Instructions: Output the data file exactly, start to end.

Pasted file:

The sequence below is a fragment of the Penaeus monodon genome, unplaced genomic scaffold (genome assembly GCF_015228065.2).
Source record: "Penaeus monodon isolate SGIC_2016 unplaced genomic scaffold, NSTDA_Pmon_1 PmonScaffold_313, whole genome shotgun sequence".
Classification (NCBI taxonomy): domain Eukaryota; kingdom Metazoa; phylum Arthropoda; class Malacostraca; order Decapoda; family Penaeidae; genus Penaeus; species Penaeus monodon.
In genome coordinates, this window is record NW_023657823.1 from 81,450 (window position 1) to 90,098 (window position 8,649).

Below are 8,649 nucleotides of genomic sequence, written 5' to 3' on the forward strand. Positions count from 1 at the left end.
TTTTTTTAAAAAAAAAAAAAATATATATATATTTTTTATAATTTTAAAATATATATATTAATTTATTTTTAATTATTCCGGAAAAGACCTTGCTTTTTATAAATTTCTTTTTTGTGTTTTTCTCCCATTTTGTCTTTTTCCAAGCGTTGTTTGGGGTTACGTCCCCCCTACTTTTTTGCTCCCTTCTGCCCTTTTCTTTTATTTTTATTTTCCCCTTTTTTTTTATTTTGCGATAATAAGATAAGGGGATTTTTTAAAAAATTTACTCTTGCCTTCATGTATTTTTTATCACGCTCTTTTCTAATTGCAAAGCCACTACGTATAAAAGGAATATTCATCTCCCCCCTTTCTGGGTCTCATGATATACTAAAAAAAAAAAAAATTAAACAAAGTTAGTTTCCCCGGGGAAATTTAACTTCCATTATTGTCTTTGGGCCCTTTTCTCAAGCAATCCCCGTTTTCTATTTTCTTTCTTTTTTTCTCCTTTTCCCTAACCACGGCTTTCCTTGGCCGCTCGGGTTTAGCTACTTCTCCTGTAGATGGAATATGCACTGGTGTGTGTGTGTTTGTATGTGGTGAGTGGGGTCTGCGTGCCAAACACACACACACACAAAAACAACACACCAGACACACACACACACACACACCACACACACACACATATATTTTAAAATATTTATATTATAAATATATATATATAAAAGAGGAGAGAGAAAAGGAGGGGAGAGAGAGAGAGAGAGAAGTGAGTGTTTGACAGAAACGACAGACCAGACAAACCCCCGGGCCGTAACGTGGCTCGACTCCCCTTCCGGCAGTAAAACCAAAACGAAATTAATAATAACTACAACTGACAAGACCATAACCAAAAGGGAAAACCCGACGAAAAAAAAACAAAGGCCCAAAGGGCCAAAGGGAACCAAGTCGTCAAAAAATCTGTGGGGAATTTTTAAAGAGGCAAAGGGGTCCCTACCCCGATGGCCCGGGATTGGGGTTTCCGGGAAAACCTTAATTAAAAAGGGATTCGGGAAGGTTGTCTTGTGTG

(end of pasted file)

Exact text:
The sequence below is a fragment of the Penaeus monodon genome, unplaced genomic scaffold (genome assembly GCF_015228065.2).
Source record: "Penaeus monodon isolate SGIC_2016 unplaced genomic scaffold, NSTDA_Pmon_1 PmonScaffold_313, whole genome shotgun sequence".
Classification (NCBI taxonomy): domain Eukaryota; kingdom Metazoa; phylum Arthropoda; class Malacostraca; order Decapoda; family Penaeidae; genus Penaeus; species Penaeus monodon.
In genome coordinates, this window is record NW_023657823.1 from 81,450 (window position 1) to 90,098 (window position 8,649).

Below are 8,649 nucleotides of genomic sequence, written 5' to 3' on the forward strand. Positions count from 1 at the left end.
TTTTTTTAAAAAAAAAAAAAATATATATATATTTTTTATAATTTTAAAATATATATATTAATTTATTTTTAATTATTCCGGAAAAGACCTTGCTTTTTATAAATTTCTTTTTTGTGTTTTTCTCCCATTTTGTCTTTTTCCAAGCGTTGTTTGGGGTTACGTCCCCCCTACTTTTTTGCTCCCTTCTGCCCTTTTCTTTTATTTTTATTTTCCCCTTTTTTTTTATTTTGCGATAATAAGATAAGGGGATTTTTTAAAAAATTTACTCTTGCCTTCATGTATTTTTTATCACGCTCTTTTCTAATTGCAAAGCCACTACGTATAAAAGGAATATTCATCTCCCCCCTTTCTGGGTCTCATGATATACTAAAAAAAAAAAAAATTAAACAAAGTTAGTTTCCCCGGGGAAATTTAACTTCCATTATTGTCTTTGGGCCCTTTTCTCAAGCAATCCCCGTTTTCTATTTTCTTTCTTTTTTTCTCCTTTTCCCTAACCACGGCTTTCCTTGGCCGCTCGGGTTTAGCTACTTCTCCTGTAGATGGAATATGCACTGGTGTGTGTGTGTTTGTATGTGGTGAGTGGGGTCTGCGTGCCAAACACACACACACACAAAAACAACACACCAGACACACACACACACACACACCACACACACACACATATATTTTAAAATATTTATATTATAAATATATATATATAAAAGAGGAGAGAGAAAAGGAGGGGAGAGAGAGAGAGAGAGAAGTGAGTGTTTGACAGAAACGACAGACCAGACAAACCCCCGGGCCGTAACGTGGCTCGACTCCCCTTCCGGCAGTAAAACCAAAACGAAATTAATAATAACTACAACTGACAAGACCATAACCAAAAGGGAAAACCCGACGAAAAAAAAACAAAGGCCCAAAGGGCCAAAGGGAACCAAGTCGTCAAAAAATCTGTGGGGAATTTTTAAAGAGGCAAAGGGGTCCCTACCCCGATGGCCCGGGATTGGGGTTTCCGGGAAAACCTTAATTAAAAAGGGATTCGGGAAGGTTGTCTTGTGTG